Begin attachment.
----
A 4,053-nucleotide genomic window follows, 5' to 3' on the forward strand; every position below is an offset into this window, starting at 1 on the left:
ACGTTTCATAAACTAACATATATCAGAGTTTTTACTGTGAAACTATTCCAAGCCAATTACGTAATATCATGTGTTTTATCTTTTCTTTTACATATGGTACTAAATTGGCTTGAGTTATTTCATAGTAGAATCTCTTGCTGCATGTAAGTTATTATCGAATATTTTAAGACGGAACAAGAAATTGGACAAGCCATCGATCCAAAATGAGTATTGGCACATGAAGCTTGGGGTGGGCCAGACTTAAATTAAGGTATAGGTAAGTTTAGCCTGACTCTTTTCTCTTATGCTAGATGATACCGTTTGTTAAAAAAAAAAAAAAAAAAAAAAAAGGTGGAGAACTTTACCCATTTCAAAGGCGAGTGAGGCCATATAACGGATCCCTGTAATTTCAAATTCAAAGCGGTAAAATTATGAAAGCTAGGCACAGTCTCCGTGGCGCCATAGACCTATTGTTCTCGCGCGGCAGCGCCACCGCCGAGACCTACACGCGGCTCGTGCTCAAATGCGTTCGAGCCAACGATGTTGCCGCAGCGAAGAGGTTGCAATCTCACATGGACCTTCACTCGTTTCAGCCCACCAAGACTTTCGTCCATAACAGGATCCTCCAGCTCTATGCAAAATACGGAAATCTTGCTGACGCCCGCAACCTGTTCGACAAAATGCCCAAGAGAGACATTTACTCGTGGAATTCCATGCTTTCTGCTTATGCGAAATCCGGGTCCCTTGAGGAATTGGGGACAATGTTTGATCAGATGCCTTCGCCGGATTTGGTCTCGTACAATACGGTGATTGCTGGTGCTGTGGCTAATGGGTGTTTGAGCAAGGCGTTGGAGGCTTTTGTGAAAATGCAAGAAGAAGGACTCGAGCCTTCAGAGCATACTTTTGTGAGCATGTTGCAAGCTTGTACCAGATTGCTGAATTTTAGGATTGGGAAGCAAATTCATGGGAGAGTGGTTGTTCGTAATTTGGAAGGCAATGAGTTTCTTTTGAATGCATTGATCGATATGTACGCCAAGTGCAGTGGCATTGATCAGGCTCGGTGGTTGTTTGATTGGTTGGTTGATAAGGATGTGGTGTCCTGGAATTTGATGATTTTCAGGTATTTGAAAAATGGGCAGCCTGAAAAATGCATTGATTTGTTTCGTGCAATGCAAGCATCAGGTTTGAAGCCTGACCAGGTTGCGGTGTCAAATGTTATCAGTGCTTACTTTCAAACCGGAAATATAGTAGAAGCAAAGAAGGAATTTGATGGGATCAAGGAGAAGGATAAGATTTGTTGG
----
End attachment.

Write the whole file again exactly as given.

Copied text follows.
A 4,053-nucleotide genomic window follows, 5' to 3' on the forward strand; every position below is an offset into this window, starting at 1 on the left:
ACGTTTCATAAACTAACATATATCAGAGTTTTTACTGTGAAACTATTCCAAGCCAATTACGTAATATCATGTGTTTTATCTTTTCTTTTACATATGGTACTAAATTGGCTTGAGTTATTTCATAGTAGAATCTCTTGCTGCATGTAAGTTATTATCGAATATTTTAAGACGGAACAAGAAATTGGACAAGCCATCGATCCAAAATGAGTATTGGCACATGAAGCTTGGGGTGGGCCAGACTTAAATTAAGGTATAGGTAAGTTTAGCCTGACTCTTTTCTCTTATGCTAGATGATACCGTTTGTTAAAAAAAAAAAAAAAAAAAAAAAAGGTGGAGAACTTTACCCATTTCAAAGGCGAGTGAGGCCATATAACGGATCCCTGTAATTTCAAATTCAAAGCGGTAAAATTATGAAAGCTAGGCACAGTCTCCGTGGCGCCATAGACCTATTGTTCTCGCGCGGCAGCGCCACCGCCGAGACCTACACGCGGCTCGTGCTCAAATGCGTTCGAGCCAACGATGTTGCCGCAGCGAAGAGGTTGCAATCTCACATGGACCTTCACTCGTTTCAGCCCACCAAGACTTTCGTCCATAACAGGATCCTCCAGCTCTATGCAAAATACGGAAATCTTGCTGACGCCCGCAACCTGTTCGACAAAATGCCCAAGAGAGACATTTACTCGTGGAATTCCATGCTTTCTGCTTATGCGAAATCCGGGTCCCTTGAGGAATTGGGGACAATGTTTGATCAGATGCCTTCGCCGGATTTGGTCTCGTACAATACGGTGATTGCTGGTGCTGTGGCTAATGGGTGTTTGAGCAAGGCGTTGGAGGCTTTTGTGAAAATGCAAGAAGAAGGACTCGAGCCTTCAGAGCATACTTTTGTGAGCATGTTGCAAGCTTGTACCAGATTGCTGAATTTTAGGATTGGGAAGCAAATTCATGGGAGAGTGGTTGTTCGTAATTTGGAAGGCAATGAGTTTCTTTTGAATGCATTGATCGATATGTACGCCAAGTGCAGTGGCATTGATCAGGCTCGGTGGTTGTTTGATTGGTTGGTTGATAAGGATGTGGTGTCCTGGAATTTGATGATTTTCAGGTATTTGAAAAATGGGCAGCCTGAAAAATGCATTGATTTGTTTCGTGCAATGCAAGCATCAGGTTTGAAGCCTGACCAGGTTGCGGTGTCAAATGTTATCAGTGCTTACTTTCAAACCGGAAATATAGTAGAAGCAAAGAAGGAATTTGATGGGATCAAGGAGAAGGATAAGATTTGTTGG